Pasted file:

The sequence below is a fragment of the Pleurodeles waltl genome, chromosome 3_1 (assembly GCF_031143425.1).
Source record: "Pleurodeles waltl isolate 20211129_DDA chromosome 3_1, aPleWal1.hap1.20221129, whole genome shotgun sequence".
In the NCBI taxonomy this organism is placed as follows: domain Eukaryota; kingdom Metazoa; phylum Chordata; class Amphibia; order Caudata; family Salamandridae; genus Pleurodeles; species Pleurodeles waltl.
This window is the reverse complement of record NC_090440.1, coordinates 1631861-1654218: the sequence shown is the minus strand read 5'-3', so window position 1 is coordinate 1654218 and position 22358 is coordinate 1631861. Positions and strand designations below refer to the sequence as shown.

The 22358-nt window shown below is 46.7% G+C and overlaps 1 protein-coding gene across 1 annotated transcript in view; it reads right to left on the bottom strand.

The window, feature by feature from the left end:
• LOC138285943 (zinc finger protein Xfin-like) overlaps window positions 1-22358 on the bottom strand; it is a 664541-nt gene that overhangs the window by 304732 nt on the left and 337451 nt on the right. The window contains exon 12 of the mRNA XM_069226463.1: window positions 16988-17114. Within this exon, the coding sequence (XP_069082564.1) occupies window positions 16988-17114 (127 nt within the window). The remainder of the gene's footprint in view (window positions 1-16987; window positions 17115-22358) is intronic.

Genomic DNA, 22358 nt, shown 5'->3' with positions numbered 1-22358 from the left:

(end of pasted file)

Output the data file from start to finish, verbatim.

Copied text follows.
The sequence below is a fragment of the Pleurodeles waltl genome, chromosome 3_1 (assembly GCF_031143425.1).
Source record: "Pleurodeles waltl isolate 20211129_DDA chromosome 3_1, aPleWal1.hap1.20221129, whole genome shotgun sequence".
In the NCBI taxonomy this organism is placed as follows: domain Eukaryota; kingdom Metazoa; phylum Chordata; class Amphibia; order Caudata; family Salamandridae; genus Pleurodeles; species Pleurodeles waltl.
This window is the reverse complement of record NC_090440.1, coordinates 1631861-1654218: the sequence shown is the minus strand read 5'-3', so window position 1 is coordinate 1654218 and position 22358 is coordinate 1631861. Positions and strand designations below refer to the sequence as shown.

The 22358-nt window shown below is 46.7% G+C and overlaps 1 protein-coding gene across 1 annotated transcript in view; it reads right to left on the bottom strand.

The window, feature by feature from the left end:
• LOC138285943 (zinc finger protein Xfin-like) overlaps window positions 1-22358 on the bottom strand; it is a 664541-nt gene that overhangs the window by 304732 nt on the left and 337451 nt on the right. The window contains exon 12 of the mRNA XM_069226463.1: window positions 16988-17114. Within this exon, the coding sequence (XP_069082564.1) occupies window positions 16988-17114 (127 nt within the window). The remainder of the gene's footprint in view (window positions 1-16987; window positions 17115-22358) is intronic.

Genomic DNA, 22358 nt, shown 5'->3' with positions numbered 1-22358 from the left: